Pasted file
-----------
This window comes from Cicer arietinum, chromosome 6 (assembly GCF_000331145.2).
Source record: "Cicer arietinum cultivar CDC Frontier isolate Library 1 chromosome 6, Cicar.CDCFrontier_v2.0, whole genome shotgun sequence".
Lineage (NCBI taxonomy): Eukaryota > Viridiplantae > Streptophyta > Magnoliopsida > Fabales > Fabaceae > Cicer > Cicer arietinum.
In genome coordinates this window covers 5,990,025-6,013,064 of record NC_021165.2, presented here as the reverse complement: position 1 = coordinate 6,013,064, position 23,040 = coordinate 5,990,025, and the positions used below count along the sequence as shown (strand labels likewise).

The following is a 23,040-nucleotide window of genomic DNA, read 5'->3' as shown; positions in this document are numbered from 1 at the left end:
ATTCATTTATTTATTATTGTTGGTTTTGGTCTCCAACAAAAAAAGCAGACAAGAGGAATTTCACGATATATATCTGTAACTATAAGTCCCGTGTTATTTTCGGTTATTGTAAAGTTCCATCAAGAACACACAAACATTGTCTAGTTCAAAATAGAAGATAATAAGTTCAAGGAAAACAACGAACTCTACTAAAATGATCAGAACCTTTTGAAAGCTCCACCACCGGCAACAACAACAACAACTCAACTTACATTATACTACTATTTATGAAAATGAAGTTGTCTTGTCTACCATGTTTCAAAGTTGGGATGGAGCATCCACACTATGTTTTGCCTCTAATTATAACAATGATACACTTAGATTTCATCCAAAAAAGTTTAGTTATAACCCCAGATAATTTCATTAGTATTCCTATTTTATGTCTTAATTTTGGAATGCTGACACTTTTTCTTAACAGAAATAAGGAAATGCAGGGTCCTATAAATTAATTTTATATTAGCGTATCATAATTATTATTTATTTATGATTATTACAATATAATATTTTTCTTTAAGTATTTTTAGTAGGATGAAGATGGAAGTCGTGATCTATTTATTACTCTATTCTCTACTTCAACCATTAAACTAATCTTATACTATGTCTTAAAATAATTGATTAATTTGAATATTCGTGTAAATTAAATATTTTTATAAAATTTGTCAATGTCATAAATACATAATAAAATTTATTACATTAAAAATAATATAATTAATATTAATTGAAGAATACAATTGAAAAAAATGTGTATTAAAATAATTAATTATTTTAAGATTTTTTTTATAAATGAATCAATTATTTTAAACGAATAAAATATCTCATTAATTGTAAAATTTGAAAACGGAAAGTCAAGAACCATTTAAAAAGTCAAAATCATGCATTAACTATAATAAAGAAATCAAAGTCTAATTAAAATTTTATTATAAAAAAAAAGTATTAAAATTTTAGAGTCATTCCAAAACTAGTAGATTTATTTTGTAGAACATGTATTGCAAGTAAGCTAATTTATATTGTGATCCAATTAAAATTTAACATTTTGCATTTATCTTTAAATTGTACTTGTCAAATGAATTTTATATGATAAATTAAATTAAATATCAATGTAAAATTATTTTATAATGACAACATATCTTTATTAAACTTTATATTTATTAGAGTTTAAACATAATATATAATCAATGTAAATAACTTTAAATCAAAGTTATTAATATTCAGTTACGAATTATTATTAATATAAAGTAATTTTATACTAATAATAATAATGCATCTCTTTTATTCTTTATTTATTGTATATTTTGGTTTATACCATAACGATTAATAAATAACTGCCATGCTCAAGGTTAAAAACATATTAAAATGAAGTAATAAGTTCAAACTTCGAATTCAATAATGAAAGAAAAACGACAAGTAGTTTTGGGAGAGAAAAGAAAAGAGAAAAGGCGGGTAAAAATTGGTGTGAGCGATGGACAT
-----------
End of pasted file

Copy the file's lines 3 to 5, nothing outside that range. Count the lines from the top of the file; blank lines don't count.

Lineage (NCBI taxonomy): Eukaryota > Viridiplantae > Streptophyta > Magnoliopsida > Fabales > Fabaceae > Cicer > Cicer arietinum.
In genome coordinates this window covers 5,990,025-6,013,064 of record NC_021165.2, presented here as the reverse complement: position 1 = coordinate 6,013,064, position 23,040 = coordinate 5,990,025, and the positions used below count along the sequence as shown (strand labels likewise).

The following is a 23,040-nucleotide window of genomic DNA, read 5'->3' as shown; positions in this document are numbered from 1 at the left end: